Monday 19 Nov 2018 | 03:03 | SYDNEY
What's happening on

Will geopolitics trump trade?

Geopolitics may be rapidly moving to the forefront in deciding how the US-China trade war will play out. If so, the odds of a rapprochement are dwindling fast. The trade conflict has always been about many things, clouding how different analysts understood it. Initially, it seemed best understood

NAFTA to USMCA – what’s in a name?

What’s in a name? According to US President Donald Trump, it is the difference between the “worst trade deal ever made” – as he called the North American Free Trade Agreement (NAFTA) – and a “wonderful new trade deal” – his reference to the United States-Mexico-Canada Agreement (

Tit-for-tat-for-tit-for-tat

The US is moving quickly to follow through on Trump’s threats to further escalate his trade war with China (now is as good a time as any to say that the trade war has officially started). Last week the US imposed tariffs on US$34 billion worth of Chinese imports, with another US$16 billion to be

Trade is not just about tariffs

Amid the clamour of the current shouting-match about tariffs, two sometimes-forgotten facts in international trade should be noted. First, tariffs are not the only distortion. Second, none of the countries involved in the current battles is without sin when it comes to trade restrictions.

US-China trade: joke’s over

Once entertaining, the Trump administration is becoming unfunny. In less than a week the trade dispute between China and the US has escalated to cover what will quite likely be the entirety of US goods exports to China, and the greater part, if not the whole, of Chinese goods exports to the US

Is Trump ready to bear the cost of a trade war?

Agree or disagree with his conclusions, we owe Hugh White thanks for forcing us to grapple with “the China challenge”. White’s writings have stripped away much of the easy, high-sounding rhetoric about dealing with Beijing and honed in on the central feature of US–China relations in the

Free trade is being deferred but not reversed

This is the first in a three-part series on the future of world trade from a global (part 1), Asia Pacific (part 2) and Australian (part 3) perspective. Is protectionism on the rise? As we moved into 2017 the conventional wisdom was 'yes'. The G20 warned about it in 2016. The annual January

TPP: With one down, can 11 stand?

Reports of the death of the Trans Pacific Partnership (TPP) were exaggerated – or at least premature. Move over a TPP of 12 nations (TPP12) and make way for TPP11, the lower number reflecting the withdrawal of the US from the agreement. When President Trump withdrew the US from the TPP in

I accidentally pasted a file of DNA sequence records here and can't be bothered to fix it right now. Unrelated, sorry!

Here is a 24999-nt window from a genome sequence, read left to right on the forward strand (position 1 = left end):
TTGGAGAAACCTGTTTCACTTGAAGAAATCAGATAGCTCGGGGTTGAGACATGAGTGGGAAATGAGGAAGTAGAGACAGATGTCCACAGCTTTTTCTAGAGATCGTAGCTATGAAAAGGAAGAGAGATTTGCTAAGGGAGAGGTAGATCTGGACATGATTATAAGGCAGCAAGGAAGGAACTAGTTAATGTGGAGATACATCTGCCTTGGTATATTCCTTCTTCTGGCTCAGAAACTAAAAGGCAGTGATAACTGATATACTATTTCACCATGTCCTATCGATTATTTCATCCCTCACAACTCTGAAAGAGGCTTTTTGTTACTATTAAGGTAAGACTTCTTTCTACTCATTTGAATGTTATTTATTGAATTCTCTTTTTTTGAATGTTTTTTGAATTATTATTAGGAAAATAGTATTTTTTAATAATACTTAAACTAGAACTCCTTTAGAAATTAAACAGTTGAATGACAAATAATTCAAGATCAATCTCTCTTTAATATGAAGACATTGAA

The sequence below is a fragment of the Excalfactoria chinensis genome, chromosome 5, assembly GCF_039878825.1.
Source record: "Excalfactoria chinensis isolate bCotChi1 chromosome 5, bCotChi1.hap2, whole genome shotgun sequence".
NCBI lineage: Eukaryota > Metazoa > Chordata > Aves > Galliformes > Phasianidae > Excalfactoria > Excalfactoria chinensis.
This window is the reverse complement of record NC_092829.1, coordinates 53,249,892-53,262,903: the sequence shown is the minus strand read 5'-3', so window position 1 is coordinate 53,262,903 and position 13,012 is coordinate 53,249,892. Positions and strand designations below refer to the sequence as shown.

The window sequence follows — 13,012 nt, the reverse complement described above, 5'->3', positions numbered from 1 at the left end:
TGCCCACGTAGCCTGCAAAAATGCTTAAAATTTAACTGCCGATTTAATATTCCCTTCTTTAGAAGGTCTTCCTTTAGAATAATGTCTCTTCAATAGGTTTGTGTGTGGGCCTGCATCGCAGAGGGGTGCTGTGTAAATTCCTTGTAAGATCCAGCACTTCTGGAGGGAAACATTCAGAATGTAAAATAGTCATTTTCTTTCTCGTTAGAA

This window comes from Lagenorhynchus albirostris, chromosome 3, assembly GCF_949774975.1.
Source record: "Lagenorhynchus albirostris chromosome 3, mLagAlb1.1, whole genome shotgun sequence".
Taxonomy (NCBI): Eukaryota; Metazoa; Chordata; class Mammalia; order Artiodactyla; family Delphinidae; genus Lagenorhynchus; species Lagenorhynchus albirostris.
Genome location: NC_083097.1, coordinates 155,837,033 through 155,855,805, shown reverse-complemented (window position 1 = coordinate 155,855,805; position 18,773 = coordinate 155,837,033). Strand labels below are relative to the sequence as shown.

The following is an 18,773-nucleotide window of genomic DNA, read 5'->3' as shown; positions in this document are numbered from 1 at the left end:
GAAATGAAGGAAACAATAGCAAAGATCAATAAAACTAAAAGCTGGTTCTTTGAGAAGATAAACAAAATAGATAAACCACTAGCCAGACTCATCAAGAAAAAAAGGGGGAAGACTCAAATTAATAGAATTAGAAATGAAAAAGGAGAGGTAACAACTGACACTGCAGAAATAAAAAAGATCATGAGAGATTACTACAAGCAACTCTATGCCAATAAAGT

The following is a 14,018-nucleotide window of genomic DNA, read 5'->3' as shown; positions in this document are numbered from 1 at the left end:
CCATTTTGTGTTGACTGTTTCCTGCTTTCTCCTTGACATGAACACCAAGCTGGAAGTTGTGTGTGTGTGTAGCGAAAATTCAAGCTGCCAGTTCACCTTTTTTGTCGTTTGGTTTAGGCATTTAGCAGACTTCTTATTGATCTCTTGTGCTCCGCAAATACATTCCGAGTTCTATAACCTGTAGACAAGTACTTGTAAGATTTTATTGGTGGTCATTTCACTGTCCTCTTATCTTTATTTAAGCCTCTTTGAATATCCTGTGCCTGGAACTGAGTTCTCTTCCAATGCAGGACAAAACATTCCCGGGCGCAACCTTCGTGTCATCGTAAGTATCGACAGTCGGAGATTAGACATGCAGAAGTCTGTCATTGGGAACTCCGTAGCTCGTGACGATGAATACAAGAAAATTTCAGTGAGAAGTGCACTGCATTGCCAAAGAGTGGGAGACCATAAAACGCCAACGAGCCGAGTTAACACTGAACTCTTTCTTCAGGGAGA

Lessons from India on migration’s role in trade policy

Prime Minister Turnbull yesterday carefully signalled a potential India-Australia Free Trade Agreement is not a priority for his government. This comes after the Abbott Government set a very public benchmark for concluding an India-Australia FTA by the end of 2015, an overly optimistic commitment

Why the TPP should be saved

Perhaps there is, as Ross Garnaut has argued, no silver lining to Donald Trump’s economics. But there may be a small silver lining to Trump’s rejection of the Trans Pacific Partnership (TPP) and his embrace of protectionist policies during the campaign. It depends if the response to these helps

Douglass North and the Trans-Pacific Partnership

Now that the terms of the Trans-Pacific Partnership (TPP) have been agreed, the participant countries have to decide whether to ratify the deal. In assessing the benefits, where might we turn for guidance on the economics? First thoughts might go to David Ricardo, father of one of the few ideas

TPP: Australia should bring in China and Indonesia

The negotiators have finally reached agreement on the Trans-Pacific Partnership (TPP). The US Congress might yet be a stumbling block, but the many US interest groups which stand to benefit will influence that outcome. Other TPP countries have to get legislative approval too. Whatever the

TPP: Not worth the risk

After marathon talks, the Trans Pacific Partnership has been sealed. The stage is now set for some fantastic battles to get this through national legislatures. I'll leave it to others to count the numbers. I've written previously about my concerns regarding the TPP, and agreements like it. I won't

Peak box? Global container trade is slackening

In a little-noticed interview, the chief of Panama's Canal Authority concedes that 'the world and the canal were unlikely to ever again see the booming container trade that characterised the 1990s and early 2000s' due to shifting manufacturing patterns and American thrift. Obviously, he has